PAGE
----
Lung damage from oxygen poisoning was associated with changes in the composition of bacterial communities of this organ. According to an article published in the journal Science Translational Medicine, at high concentrations of oxygen in the microbial composition of the lungs, there is a shift towards aerobic microorganisms, such as the pathogenic Staphylococcus aureus, which contribute to lung damage.
Inhalation of pure oxygen is widely used in the correction of acute and chronic hypoxemia — a reduced level of oxygen in the blood. However, hyperoxia — increased oxygen content in the inhaled air and, as a result, its increased partial pressure in the blood-causes fatal lung damage in animals, and in humans it is associated with increased mortality, severe lung damage and pneumonia. However, the mechanisms by which hyperoxia provokes diffuse inflammation and damage to the alveoli of the lungs remain poorly understood.
Scientists led By Shanna L. Ashley from the University of Michigan School of Medicine studied how the pulmonary microbiota changes during hyperoxia in mice and humans. First, they analyzed the lung microbiome of 1,523 seriously ill patients who were on artificial ventilation for more than a day. Patients were divided into groups according to the fraction of inhaled oxygen (FiO2): low (FiO2 from 21 to 46 per cent), medium (FiO2 from 43 to 55 per cent) and high (FiO2 more than 55 per cent) hyperoxia.
In patients with low FiO2 levels, the percentage of S. aureus and P. aeruginosa bacteria in airway secretions was 28.3 and 22.6 per cent, respectively. In contrast, respiratory samples of patients with high FiO2 produced twice as many S. aureus colonies when cultured compared to P. aeruginosa (35.9 vs. 14.9 per cent). A multivariate analysis, adjusted for gender, age, race, and treatment, found that the frequency of p. aeruginosa release was higher in patients receiving low and medium concentrations of FiO2 (8.6 and 7.6 per cent, respectively; p = 0.001 and p = 0.007, respectively). At the same time, the growth rate of S. aureus did not significantly differ in patients receiving mixtures with low, medium or high FiO2 (p > 0.05 for all comparisons). Thus, the scientists concluded that hyperoxia independently predicts the subsequent growth of bacteria in the lungs of seriously ill patients.
Acute hyperoxia also changed the composition of the bacterial community of the lung microbiota of adult mice (p = 0.0064). In hyperoxia, a rapid and persistent decrease in the relative abundance of anaerobic taxa was observed in mice. In contrast, the oxygen-tolerant Staphylococcus family increased after 72 hours of hyperoxia (p = 0.0007).
When comparing the relative terms of violation of the lung microbiota when exposed to oxygen, it turned out that changes in bacterial composition began after 24 hours of hyperoxia (p = 0.0001), and detectable lung damage was determined only after 72 hours (p = 0.0001). The scientists concluded that dysbacteriosis of the pulmonary microbiota caused by increased oxygen content preceded the appearance of detectable lung damage, indicating that the change in the lung microbiome was not a consequence of lung damage.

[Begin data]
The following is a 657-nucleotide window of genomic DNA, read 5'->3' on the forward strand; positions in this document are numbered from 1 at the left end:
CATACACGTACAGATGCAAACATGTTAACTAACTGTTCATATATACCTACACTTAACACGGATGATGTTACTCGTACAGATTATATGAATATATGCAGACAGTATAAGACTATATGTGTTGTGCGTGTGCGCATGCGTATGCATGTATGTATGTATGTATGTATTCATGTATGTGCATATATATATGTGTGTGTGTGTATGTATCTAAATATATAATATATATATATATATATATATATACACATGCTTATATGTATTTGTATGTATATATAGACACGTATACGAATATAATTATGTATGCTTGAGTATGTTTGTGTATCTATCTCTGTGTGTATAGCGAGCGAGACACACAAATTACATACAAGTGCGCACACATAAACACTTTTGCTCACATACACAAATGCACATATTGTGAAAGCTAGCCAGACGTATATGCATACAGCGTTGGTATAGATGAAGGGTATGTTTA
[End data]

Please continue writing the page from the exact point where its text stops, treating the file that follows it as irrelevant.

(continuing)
As previously reported, pulmonary concentrations of TNF-α and interleukin-17 increase in proportion to the time of hyperoxia. After 48 hours of hyperoxia, both cytokines were inversely correlated with microbial composition (p = 0.0013 for TNF-α and p = 0.0012 for interleukin-17). However, no taxonomic group was responsible for the correlation between lung bacterial communities and cytokine concentrations, indicating a complex effect of the community rather than a direct effect of a single bacterial species.
Hyperoxia also had a significant effect on the composition of the intestinal bacterial community (p = 0.005), although a statistically significant effect was only apparent after 72 hours of oxygen exposure (p = 0.001). Moreover, changes in the microbial composition of intestinal bacteria were positively correlated with lung inflammation 48 hours after exposure to oxygen (p = 0.0039 for TNF-α and p = 0.0008 for interleukin-17).
In mice with normal microbiota, high oxygen concentrations provoked diffuse damage to the lung alveoli with an increase in the concentration of alveolar protein after 72 hours (p = 0.0018). The lungs of gnotobiotic mice exposed to hyperoxia contained significantly less alveolar protein than the lungs of mice with normal microbiota (P < 0.0001).
After 96 hours of hyperoxia, the lungs of mice with normal microbiota showed signs of acute lung damage, including diffuse epithelial necrosis with hyaline membranes. In contrast, the lungs of gnotobiotic mice retained their alveolar structure and showed no signs of epithelial damage or hyaline membrane formation. These results confirmed that gnotobiotic mice were protected from oxygen-induced lung damage.
This work shows that the pulmonary microbiota, which changes during hyperoxia, contributes to the pathogenesis of oxygen damage to the lungs in mice. A better understanding of the role of oxygen in microbial homeostasis and its violation will allow changing the composition of the microbiota of the lungs and intestines for the prevention and treatment of oxygen-induced lung damage.
Photos: S. L. Ashley et al. / Science Translational Medicine, 2020